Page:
Apple said seven months ago it would begin outlawing apps on its iOS App Store that use a device’s universal device identifier, or UDID. Reports are rolling in that indicate the company has started to actually enforce this policy.
UDIDs are a unique string of numbers associated with a device that can let developers of apps track their apps. Or when passed between apps, UDIDs allow ad networks, for example, to build a profile noting user habits and preferences associated with that device, which allows them to more carefully target their ads.
The rejection of their use doesn’t seem to be completely universal just yet, however. TechCrunch says Apple’s process is happening like this: “Two of the 10 review teams started doing blanket rejections of apps that access UDIDs this week. Next week, that will rise to four [of] the ten teams, and keep escalating until all 10 teams are turning down apps that are still using UDIDs.”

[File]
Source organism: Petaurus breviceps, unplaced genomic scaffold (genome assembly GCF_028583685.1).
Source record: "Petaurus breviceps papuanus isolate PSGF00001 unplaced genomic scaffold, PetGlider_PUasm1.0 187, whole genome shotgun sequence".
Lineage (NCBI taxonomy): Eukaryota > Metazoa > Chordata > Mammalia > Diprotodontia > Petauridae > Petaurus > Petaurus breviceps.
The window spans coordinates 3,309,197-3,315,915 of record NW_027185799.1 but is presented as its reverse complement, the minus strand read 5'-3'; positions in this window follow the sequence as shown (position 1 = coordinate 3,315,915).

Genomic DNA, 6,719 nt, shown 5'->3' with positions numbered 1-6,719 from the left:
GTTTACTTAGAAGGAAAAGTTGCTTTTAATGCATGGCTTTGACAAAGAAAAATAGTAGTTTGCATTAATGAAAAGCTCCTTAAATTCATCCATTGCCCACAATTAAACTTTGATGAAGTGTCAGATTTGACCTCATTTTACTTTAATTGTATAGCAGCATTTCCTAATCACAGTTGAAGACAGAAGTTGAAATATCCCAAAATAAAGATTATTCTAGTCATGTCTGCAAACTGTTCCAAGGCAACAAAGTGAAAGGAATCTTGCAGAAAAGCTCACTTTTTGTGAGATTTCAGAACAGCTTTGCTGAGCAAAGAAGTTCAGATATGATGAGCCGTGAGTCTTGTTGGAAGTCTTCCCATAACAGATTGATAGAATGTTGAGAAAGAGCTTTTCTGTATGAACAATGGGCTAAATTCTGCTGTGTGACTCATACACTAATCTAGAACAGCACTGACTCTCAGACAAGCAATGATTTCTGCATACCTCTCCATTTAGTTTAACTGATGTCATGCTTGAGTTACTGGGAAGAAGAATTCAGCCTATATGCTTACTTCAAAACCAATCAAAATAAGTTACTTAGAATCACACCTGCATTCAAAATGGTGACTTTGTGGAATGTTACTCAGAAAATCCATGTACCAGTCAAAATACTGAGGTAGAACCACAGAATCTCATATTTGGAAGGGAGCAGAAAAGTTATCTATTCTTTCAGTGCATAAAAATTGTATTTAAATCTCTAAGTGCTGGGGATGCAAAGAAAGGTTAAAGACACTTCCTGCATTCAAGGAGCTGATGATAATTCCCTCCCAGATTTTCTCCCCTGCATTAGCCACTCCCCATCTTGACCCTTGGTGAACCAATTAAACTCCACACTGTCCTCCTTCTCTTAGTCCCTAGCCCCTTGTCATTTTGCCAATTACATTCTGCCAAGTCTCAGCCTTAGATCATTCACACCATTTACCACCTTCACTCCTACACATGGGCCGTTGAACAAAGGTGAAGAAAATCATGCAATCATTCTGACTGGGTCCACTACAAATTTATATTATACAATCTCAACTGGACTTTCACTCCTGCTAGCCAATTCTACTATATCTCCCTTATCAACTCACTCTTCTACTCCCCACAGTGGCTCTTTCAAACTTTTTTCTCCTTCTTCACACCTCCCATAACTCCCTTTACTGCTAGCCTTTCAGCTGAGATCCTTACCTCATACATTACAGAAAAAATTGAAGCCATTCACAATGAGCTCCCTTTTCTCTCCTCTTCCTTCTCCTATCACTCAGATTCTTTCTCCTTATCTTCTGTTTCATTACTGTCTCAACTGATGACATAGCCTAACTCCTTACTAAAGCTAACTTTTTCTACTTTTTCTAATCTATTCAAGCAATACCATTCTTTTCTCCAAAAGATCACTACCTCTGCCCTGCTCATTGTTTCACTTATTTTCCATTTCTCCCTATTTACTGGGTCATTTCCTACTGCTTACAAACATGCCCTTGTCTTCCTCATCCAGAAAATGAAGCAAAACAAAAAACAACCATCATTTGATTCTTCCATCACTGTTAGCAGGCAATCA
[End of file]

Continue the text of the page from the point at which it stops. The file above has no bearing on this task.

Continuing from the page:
This, of course, comes as Apple has gotten some negative attention for its handling of privacy violations — including approving apps for sale in its App Store that have violated Apple’s privacy guidelines by uploading users’ contacts to the app developers’ servers. Some members of Congress have been sniffing around this privacy issue and others, including a loophole in Apple’s software that allows the uploading of user photo libraries.
And it’s just a few days since the Federal Trade Commission made it known that it is concerned about comprehensive tracking when it comes to personal data, and that it wants to see “privacy by design” built into consumer web services and apps.